Every White has its Noir

I do not travel much for business. So when I was delegated from my office to attend a trade show in Denver to where I’ve never been before and with co-workers from other offices, none of whom I knew in person, it was a reason for anxiety on its own. But on top of that, as I checked the forecast, I was unpleasantly surprised.

Weather in Denver (end of April 2019)

First I thought it was a fluke, a software glitch, which would be fixed soon: look at the temperature change from Sunday to Monday (the day of my arrival). It was hard to accept because at the time I checked the weather there was similar to what we had – and where I live it felt already like late spring if not summer. The picture below was taken just 2 days before I left for Denver.

 

Blossom in CA Park (April 2019)

 

But as the trip was nearing, I accepted the unpleasant reality, packed my suitcase with warmer clothes and took out of the closet a leather jacket that I had previously hidden away. One positive side, a so-called silver lining in all that, was that it was another chance to wear “winter” perfumes.

On arrival, I acknowledged that it was cold and even put on a hat while waiting for a car at the airport, but it was a bright sunny day, so my thoughts about a mistake in the forecast ran through my mind again. But a car ride to the hotel, registration there and a quick drink with a group of co-workers later (about a couple of hours in total), when I looked out of the window, the view changed dramatically. I needed a winter perfume (and it was April 29th!).

 

Snow in Denver (April 2019)

 

Nappa Noir was created for SixScents Parfums by Calice Becker in 2012 as a part of their Series 4: Characters. Notes include: Ylang Extra Moheli, Violet Leaf Absolute, Violet Flower Accord, Tobacco, Coffee Co2 Extract, Indonesian Patchouli, Florentine Iris Resinoid, Speculoos Cookie Accord, Cistus Absolute, Styrax, Leather, Birch Tar, Saffron, Vanilla Beans Resinoid, Serenolide. It is characterized as a floriental gourmand leather perfume.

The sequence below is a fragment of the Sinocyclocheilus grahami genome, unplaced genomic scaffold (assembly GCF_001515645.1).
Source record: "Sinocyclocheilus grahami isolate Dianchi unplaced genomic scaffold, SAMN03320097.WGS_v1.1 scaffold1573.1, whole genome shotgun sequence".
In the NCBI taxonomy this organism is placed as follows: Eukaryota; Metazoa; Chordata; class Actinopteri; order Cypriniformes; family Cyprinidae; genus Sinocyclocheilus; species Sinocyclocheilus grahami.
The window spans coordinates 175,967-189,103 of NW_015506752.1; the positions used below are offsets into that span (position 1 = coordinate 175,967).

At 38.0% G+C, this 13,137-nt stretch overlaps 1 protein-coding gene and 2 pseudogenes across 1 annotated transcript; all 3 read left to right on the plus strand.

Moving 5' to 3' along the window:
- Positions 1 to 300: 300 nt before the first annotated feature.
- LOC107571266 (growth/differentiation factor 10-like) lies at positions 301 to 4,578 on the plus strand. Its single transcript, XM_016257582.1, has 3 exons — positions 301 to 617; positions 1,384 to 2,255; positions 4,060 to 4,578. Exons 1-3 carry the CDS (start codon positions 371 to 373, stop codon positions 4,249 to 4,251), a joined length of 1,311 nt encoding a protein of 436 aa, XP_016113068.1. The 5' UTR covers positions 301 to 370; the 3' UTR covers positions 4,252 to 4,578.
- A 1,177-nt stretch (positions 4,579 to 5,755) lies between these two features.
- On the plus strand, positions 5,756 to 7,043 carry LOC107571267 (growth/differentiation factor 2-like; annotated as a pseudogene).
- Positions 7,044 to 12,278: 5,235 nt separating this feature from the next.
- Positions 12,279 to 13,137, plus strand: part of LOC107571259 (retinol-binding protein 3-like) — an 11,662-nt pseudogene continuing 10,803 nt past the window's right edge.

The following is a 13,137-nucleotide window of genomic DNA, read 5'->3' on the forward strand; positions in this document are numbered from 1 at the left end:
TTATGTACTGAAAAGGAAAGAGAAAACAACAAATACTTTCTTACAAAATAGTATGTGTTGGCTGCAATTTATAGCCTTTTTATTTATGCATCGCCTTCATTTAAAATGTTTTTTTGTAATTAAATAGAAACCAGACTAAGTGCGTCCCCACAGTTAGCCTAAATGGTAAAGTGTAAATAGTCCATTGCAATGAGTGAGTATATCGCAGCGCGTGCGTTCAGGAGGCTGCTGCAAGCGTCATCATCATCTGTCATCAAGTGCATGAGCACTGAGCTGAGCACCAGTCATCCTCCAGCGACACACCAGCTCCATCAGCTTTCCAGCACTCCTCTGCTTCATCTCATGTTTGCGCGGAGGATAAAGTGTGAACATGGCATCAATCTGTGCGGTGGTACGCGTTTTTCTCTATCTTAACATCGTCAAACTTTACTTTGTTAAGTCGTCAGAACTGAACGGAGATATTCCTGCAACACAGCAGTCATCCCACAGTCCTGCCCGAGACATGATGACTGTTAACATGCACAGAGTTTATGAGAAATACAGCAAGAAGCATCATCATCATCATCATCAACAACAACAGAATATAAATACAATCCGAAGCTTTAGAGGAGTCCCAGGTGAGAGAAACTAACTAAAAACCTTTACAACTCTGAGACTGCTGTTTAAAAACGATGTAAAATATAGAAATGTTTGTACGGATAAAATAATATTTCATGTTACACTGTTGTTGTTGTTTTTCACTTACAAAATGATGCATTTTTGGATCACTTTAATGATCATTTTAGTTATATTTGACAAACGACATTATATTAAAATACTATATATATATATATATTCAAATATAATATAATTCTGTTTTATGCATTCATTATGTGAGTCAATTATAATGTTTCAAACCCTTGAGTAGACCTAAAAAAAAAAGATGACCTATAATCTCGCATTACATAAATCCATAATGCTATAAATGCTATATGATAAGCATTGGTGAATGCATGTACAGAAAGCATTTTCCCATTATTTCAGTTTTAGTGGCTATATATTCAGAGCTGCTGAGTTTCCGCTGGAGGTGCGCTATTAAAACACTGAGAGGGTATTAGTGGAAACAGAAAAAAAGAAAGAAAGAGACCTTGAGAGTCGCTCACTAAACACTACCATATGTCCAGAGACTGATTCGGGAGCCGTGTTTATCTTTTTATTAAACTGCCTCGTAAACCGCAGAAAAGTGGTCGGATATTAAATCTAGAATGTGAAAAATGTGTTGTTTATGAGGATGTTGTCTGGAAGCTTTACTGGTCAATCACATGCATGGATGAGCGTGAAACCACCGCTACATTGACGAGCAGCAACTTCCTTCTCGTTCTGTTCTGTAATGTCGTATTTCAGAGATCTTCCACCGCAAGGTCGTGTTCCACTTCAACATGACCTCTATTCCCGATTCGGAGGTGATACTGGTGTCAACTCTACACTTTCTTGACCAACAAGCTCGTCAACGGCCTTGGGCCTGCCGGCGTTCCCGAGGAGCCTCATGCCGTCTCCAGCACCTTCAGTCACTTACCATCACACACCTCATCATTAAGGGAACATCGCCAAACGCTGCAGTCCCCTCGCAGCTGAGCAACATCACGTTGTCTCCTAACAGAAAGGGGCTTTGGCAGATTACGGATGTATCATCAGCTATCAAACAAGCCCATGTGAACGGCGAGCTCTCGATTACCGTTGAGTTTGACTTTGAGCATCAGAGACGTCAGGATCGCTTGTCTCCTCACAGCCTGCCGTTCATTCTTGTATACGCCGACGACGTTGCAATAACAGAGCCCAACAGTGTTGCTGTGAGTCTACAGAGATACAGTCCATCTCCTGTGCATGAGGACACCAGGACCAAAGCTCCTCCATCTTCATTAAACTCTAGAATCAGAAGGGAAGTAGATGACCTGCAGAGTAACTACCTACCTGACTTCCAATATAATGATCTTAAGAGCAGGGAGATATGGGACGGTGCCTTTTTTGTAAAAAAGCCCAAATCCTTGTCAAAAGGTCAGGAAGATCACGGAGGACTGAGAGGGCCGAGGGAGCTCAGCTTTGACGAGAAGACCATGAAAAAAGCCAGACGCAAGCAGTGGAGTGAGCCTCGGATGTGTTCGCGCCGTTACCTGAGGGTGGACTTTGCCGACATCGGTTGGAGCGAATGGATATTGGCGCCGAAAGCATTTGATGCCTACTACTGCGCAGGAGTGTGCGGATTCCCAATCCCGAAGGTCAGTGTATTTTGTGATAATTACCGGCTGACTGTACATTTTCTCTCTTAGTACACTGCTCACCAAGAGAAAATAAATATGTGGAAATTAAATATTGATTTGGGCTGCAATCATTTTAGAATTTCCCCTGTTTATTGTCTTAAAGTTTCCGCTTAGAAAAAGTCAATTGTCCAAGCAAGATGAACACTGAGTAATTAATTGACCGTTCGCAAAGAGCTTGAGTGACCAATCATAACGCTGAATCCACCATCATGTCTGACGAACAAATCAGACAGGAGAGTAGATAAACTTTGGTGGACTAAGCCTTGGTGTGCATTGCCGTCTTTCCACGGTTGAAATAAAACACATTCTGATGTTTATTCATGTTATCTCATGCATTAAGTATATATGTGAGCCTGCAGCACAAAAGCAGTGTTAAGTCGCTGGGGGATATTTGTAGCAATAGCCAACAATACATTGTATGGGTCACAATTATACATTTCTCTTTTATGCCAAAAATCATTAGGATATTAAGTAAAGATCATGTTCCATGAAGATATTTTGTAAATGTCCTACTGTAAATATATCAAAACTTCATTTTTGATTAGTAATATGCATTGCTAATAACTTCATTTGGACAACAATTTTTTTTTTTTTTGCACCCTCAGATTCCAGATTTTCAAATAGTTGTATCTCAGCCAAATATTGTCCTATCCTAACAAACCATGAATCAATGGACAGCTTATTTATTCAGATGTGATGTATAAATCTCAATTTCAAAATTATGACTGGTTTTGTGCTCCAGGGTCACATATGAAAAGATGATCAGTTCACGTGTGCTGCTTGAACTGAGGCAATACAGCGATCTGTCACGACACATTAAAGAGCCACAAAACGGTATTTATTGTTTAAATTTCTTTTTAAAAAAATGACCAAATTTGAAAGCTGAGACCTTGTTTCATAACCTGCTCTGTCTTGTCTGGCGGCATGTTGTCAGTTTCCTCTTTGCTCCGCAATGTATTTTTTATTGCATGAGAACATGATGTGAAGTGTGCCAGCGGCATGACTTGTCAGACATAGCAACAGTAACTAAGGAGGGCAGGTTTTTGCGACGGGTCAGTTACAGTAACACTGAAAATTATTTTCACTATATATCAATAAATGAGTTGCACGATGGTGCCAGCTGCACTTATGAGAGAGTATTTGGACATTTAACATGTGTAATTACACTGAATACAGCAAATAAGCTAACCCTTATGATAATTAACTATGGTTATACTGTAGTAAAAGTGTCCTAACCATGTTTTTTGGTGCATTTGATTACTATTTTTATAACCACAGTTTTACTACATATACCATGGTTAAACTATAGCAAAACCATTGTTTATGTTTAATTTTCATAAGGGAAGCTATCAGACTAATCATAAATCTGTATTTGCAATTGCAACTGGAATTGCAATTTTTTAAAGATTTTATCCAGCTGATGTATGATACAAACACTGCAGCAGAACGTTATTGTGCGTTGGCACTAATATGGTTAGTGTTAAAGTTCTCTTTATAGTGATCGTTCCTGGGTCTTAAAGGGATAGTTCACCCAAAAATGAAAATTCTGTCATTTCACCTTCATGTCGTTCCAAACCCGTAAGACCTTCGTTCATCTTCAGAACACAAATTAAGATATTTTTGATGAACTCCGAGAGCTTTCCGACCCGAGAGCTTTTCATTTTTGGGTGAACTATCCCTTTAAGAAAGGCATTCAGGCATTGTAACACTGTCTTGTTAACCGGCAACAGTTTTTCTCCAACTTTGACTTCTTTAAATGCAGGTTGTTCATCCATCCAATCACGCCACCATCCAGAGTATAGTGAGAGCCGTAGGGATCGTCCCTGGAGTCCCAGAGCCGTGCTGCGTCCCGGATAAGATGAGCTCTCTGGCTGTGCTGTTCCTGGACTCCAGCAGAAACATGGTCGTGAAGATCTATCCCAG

I tried Nappa Noir for the first time years ago. A perfumista friend bought a sample pack of the series, liked this perfume and shared a tiny dab sample with me. Not thinking that the same perfumer created both Nappa Noir and, six years earlier, Cuir de Lancôme, from memory I thought that they had a lot in common. But as I tested them in parallel, I confirmed that while having a lot of commonality, these two were quite different: Nappa Noir was much softer and somewhat sweeter, while Cuir de Lancôme’s leather wass more pronounced.

I liked Nappa Noir but it was time when I was trying many new scents, so when my small sample was gone, I moved onto other perfumes, finding new favorites and adding them to my collection. I kept coming back to that perfume but nobody carried the brand any longer, and the only format you could buy Nappa Noir was a 50 ml bottle, which I wasn’t prepared to do without additional testing, which I couldn’t do because nobody carried the line. And then it was sold out even on the brand’s site.